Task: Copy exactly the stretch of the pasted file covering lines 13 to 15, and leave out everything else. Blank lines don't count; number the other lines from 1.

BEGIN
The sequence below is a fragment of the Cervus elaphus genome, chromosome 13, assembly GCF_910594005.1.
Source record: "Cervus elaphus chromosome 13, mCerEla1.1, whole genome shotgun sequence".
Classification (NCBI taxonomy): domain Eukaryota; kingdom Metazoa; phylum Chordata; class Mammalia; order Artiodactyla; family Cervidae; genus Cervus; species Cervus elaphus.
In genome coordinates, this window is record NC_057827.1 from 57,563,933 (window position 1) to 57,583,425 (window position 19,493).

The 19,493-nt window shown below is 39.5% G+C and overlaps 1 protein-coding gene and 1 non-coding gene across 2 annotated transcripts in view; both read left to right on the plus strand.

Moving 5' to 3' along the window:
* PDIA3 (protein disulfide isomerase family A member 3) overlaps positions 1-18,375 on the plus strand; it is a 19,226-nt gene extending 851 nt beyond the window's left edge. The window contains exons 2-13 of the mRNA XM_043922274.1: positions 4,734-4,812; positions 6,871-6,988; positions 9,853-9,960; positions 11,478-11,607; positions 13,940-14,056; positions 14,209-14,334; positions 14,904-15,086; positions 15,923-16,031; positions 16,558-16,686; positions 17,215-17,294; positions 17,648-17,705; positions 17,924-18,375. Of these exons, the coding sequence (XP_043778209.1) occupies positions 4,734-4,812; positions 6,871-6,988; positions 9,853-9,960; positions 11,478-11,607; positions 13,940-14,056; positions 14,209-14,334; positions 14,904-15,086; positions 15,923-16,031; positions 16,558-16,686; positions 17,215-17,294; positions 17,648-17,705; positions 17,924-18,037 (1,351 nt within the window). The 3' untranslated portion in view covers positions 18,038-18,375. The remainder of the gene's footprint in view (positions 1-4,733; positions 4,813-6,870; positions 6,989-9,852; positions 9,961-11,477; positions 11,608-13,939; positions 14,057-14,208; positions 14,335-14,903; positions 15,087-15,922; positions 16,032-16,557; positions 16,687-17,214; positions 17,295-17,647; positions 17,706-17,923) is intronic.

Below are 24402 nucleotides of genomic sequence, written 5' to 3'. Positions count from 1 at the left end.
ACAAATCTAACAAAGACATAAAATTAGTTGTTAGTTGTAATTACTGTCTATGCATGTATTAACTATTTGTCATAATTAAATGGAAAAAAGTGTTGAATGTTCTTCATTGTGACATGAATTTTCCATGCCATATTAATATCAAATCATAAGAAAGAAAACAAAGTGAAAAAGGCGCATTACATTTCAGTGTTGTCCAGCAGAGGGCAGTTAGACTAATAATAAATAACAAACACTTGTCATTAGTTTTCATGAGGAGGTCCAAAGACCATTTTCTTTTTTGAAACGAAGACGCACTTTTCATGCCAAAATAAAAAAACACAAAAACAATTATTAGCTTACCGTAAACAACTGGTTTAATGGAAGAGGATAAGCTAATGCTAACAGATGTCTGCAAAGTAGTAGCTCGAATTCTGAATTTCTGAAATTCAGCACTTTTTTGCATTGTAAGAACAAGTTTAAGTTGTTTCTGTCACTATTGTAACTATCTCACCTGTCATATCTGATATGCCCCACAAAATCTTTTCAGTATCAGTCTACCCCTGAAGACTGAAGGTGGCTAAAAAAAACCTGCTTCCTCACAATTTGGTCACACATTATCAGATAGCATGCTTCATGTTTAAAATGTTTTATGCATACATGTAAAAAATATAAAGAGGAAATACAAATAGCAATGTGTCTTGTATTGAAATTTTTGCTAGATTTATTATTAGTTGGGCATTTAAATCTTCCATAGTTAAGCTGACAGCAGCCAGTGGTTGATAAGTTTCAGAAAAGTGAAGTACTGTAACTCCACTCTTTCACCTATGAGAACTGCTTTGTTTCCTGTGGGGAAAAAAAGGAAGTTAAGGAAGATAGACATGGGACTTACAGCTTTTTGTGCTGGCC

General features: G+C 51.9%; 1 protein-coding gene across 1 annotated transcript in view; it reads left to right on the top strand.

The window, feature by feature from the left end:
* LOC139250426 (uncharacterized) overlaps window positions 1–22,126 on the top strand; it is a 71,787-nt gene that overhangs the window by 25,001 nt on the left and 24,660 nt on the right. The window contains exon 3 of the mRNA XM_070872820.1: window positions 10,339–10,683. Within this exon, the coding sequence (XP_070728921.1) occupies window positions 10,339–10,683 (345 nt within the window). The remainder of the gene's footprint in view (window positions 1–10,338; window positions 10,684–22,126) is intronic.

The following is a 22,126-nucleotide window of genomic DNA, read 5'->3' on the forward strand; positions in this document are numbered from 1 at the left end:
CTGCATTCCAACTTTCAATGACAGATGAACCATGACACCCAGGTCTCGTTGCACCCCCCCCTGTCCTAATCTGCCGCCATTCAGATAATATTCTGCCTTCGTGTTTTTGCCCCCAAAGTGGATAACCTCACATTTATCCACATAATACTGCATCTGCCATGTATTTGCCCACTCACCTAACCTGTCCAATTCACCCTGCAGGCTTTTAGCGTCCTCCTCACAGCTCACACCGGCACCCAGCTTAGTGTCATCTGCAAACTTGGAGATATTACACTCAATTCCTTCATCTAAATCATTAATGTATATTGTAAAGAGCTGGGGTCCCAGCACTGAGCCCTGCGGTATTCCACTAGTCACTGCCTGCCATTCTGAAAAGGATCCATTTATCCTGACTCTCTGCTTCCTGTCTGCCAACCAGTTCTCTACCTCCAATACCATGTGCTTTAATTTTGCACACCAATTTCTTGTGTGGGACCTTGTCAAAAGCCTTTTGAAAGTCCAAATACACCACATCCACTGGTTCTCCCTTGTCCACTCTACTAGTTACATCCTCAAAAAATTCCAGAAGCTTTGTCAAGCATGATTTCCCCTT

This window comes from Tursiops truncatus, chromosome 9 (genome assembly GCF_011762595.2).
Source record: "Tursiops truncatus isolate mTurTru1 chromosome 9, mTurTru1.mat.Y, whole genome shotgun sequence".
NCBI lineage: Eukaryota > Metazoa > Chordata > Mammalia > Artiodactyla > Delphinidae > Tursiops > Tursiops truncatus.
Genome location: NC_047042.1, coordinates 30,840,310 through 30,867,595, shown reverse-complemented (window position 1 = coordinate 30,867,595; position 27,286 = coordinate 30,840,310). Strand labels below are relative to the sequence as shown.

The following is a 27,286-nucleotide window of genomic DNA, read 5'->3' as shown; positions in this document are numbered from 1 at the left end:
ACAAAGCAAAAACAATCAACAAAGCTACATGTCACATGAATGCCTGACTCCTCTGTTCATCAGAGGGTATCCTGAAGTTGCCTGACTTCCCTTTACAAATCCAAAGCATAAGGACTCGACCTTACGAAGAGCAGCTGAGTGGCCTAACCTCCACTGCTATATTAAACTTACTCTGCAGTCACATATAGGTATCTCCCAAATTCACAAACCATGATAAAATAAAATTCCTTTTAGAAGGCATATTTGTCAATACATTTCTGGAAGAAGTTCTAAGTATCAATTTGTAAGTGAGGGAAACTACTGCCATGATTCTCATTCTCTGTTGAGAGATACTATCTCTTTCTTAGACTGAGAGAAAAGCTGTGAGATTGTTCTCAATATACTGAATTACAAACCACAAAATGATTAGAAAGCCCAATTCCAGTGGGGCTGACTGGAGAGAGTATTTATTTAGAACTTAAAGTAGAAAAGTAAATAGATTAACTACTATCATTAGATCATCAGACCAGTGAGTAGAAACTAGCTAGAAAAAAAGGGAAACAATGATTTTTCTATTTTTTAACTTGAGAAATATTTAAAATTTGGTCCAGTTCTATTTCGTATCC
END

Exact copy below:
The following is a 22,126-nucleotide window of genomic DNA, read 5'->3' on the forward strand; positions in this document are numbered from 1 at the left end:
CTGCATTCCAACTTTCAATGACAGATGAACCATGACACCCAGGTCTCGTTGCACCCCCCCCTGTCCTAATCTGCCGCCATTCAGATAATATTCTGCCTTCGTGTTTTTGCCCCCAAAGTGGATAACCTCACATTTATCCACATAATACTGCATCTGCCATGTATTTGCCCACTCACCTAACCTGTCCAATTCACCCTGCAGGCTTTTAGCGTCCTCCTCACAGCTCACACCGGCACCCAGCTTAGTGTCATCTGCAAACTTGGAGATATTACACTCAATTCCTTCATCTAAATCATTAATGTATATTGTAAAGAGCTGGGGTCCCAGCACTGAGCCCTGCGGTATTCCACTAGTCACTGCCTGCCATTCTGAAAAGGATCCATTTATCCTGACTCTCTGCTTCCTGTCTGCCAACCAGTTCTCTACCTCCAATACCATGTGCTTTAATTTTGCACACCAATTTCTTGTGTGGGACCTTGTCAAAAGCCTTTTGAAAGTCCAAATACACCACATCCACTGGTTCTCCCTTGTCCACTCTACTAGTTACATCCTCAAAAAATTCCAGAAGCTTTGTCAAGCATGATTTCCCCTT

This window comes from Tursiops truncatus, chromosome 9 (genome assembly GCF_011762595.2).